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Chicory - Cichorium intybus. wild succory, endive, Chicory, garden chicory, Succory, garden endive, wild chicory

Chicory

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Biological Name: Cichorium intybuschicory

Other Names: wild succory, endive, Chicory, garden chicory, Succory, garden endive, wild chicory

Elements Applied: Root and green parts of the plant are applied in the period of blossoming.

Used For: The herb is known to induce urination, promote digestive functionality, induce bile movement, and boost one’s appetite.

Chicory is commonly prescribed for spleen conditions and jaundice. Leaf juice and tea produced from green plant parts in the period of blossoming are applied to induce additional bile secretion, gallstone evacuation, and excessive mucus discharge. The herb is also applicable for digestive dysfunction, loss of appetite, and gastritis. Rhizome decoction is thought to be effective for treating digestive gland conditions. To relieve aching inflammations, apply a cloth with boiled flowers and leaves.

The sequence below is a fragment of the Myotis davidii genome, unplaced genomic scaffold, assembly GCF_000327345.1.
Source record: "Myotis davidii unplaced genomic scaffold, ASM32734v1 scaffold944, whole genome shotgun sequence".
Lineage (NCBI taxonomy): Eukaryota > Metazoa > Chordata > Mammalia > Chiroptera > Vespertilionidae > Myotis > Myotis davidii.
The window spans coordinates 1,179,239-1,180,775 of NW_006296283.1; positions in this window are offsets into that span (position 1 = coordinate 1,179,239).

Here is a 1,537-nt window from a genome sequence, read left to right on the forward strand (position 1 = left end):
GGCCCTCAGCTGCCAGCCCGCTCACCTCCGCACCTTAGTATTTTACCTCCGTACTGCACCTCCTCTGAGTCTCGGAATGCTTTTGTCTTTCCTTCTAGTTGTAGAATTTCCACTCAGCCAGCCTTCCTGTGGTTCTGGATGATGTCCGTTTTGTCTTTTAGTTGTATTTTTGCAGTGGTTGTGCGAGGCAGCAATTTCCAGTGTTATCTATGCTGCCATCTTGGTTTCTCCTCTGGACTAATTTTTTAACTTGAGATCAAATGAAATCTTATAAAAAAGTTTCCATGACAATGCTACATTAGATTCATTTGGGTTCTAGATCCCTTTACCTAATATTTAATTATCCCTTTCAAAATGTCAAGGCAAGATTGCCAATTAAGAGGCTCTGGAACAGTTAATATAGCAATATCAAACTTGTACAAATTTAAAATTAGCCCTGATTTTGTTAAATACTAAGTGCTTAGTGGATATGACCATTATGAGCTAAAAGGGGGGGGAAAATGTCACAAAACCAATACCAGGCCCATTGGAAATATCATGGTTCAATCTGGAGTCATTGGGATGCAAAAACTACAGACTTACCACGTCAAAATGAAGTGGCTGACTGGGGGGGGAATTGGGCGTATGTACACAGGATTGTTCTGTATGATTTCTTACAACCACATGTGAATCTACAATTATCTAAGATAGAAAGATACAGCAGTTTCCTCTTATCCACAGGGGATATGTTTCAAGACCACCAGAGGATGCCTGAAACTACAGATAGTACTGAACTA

Additional Info: Chicory belongs to perennials and is specially raised in Europe and the USA, where it is also met wild. The rhizome is yellow on the surface, white inside, and features milky juice with bitter taste. The branchy stem features lanceolate leaves. The flowers are blue to purple-colored and toothed at the top. The blossoming period starts in midsummer and ends in the first half of autumn.

Preparation and Intake: The rhizome should be collected in spring.

To make a decoction take a teaspoon of rhizome of green herb for half a cup of cold water, boil it up and filter the result. This should be used in a quantity of a cup to cup and a half per day, a swallow at a time.

Herb juice is taken at a dose of one tablespoon diluted in water or milk, thrice per day.

Safety: There is no data concerning the plant’s safety level. Still, it is possible that the herb interacts with the medicine you use. Speak with your health-care provider before taking the remedy.